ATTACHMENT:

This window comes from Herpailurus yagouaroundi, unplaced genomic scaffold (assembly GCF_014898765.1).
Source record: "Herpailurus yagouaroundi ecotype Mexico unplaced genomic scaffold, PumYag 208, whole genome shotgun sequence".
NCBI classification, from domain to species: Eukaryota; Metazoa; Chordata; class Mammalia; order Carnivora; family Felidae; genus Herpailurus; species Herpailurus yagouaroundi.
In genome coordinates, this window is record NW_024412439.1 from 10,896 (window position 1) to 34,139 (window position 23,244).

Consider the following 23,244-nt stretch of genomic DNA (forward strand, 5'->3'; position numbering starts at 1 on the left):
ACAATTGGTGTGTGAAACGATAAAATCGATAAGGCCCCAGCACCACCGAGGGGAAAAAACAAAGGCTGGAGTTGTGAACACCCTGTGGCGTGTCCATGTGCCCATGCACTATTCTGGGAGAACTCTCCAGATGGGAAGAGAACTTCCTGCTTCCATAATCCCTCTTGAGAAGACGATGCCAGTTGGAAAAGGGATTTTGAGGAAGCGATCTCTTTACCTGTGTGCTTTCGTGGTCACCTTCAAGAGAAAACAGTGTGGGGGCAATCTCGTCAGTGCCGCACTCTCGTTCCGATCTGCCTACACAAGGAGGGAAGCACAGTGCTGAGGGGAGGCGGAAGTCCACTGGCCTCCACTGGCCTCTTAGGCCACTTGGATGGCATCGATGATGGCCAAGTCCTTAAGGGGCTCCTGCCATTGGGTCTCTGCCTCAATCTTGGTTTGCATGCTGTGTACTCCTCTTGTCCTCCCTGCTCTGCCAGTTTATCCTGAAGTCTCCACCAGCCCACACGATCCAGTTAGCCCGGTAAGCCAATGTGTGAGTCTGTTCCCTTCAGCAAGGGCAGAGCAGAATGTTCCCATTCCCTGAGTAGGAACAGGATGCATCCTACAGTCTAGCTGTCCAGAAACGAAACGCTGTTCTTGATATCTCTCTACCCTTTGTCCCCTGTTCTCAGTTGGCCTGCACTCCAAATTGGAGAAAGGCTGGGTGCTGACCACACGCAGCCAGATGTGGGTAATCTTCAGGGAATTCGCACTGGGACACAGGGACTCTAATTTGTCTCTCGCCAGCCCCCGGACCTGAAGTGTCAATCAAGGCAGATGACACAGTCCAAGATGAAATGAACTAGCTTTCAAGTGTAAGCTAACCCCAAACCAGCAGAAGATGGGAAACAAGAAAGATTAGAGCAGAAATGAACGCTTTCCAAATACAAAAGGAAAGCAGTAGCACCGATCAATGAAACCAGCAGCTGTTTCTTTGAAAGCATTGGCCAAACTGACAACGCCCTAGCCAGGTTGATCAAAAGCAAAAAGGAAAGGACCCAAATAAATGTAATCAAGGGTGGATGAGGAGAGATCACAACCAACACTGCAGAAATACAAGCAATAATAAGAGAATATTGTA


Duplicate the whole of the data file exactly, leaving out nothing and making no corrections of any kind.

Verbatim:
This window comes from Herpailurus yagouaroundi, unplaced genomic scaffold (assembly GCF_014898765.1).
Source record: "Herpailurus yagouaroundi ecotype Mexico unplaced genomic scaffold, PumYag 208, whole genome shotgun sequence".
NCBI classification, from domain to species: Eukaryota; Metazoa; Chordata; class Mammalia; order Carnivora; family Felidae; genus Herpailurus; species Herpailurus yagouaroundi.
In genome coordinates, this window is record NW_024412439.1 from 10,896 (window position 1) to 34,139 (window position 23,244).

Consider the following 23,244-nt stretch of genomic DNA (forward strand, 5'->3'; position numbering starts at 1 on the left):
ACAATTGGTGTGTGAAACGATAAAATCGATAAGGCCCCAGCACCACCGAGGGGAAAAAACAAAGGCTGGAGTTGTGAACACCCTGTGGCGTGTCCATGTGCCCATGCACTATTCTGGGAGAACTCTCCAGATGGGAAGAGAACTTCCTGCTTCCATAATCCCTCTTGAGAAGACGATGCCAGTTGGAAAAGGGATTTTGAGGAAGCGATCTCTTTACCTGTGTGCTTTCGTGGTCACCTTCAAGAGAAAACAGTGTGGGGGCAATCTCGTCAGTGCCGCACTCTCGTTCCGATCTGCCTACACAAGGAGGGAAGCACAGTGCTGAGGGGAGGCGGAAGTCCACTGGCCTCCACTGGCCTCTTAGGCCACTTGGATGGCATCGATGATGGCCAAGTCCTTAAGGGGCTCCTGCCATTGGGTCTCTGCCTCAATCTTGGTTTGCATGCTGTGTACTCCTCTTGTCCTCCCTGCTCTGCCAGTTTATCCTGAAGTCTCCACCAGCCCACACGATCCAGTTAGCCCGGTAAGCCAATGTGTGAGTCTGTTCCCTTCAGCAAGGGCAGAGCAGAATGTTCCCATTCCCTGAGTAGGAACAGGATGCATCCTACAGTCTAGCTGTCCAGAAACGAAACGCTGTTCTTGATATCTCTCTACCCTTTGTCCCCTGTTCTCAGTTGGCCTGCACTCCAAATTGGAGAAAGGCTGGGTGCTGACCACACGCAGCCAGATGTGGGTAATCTTCAGGGAATTCGCACTGGGACACAGGGACTCTAATTTGTCTCTCGCCAGCCCCCGGACCTGAAGTGTCAATCAAGGCAGATGACACAGTCCAAGATGAAATGAACTAGCTTTCAAGTGTAAGCTAACCCCAAACCAGCAGAAGATGGGAAACAAGAAAGATTAGAGCAGAAATGAACGCTTTCCAAATACAAAAGGAAAGCAGTAGCACCGATCAATGAAACCAGCAGCTGTTTCTTTGAAAGCATTGGCCAAACTGACAACGCCCTAGCCAGGTTGATCAAAAGCAAAAAGGAAAGGACCCAAATAAATGTAATCAAGGGTGGATGAGGAGAGATCACAACCAACACTGCAGAAATACAAGCAATAATAAGAGAATATTGTA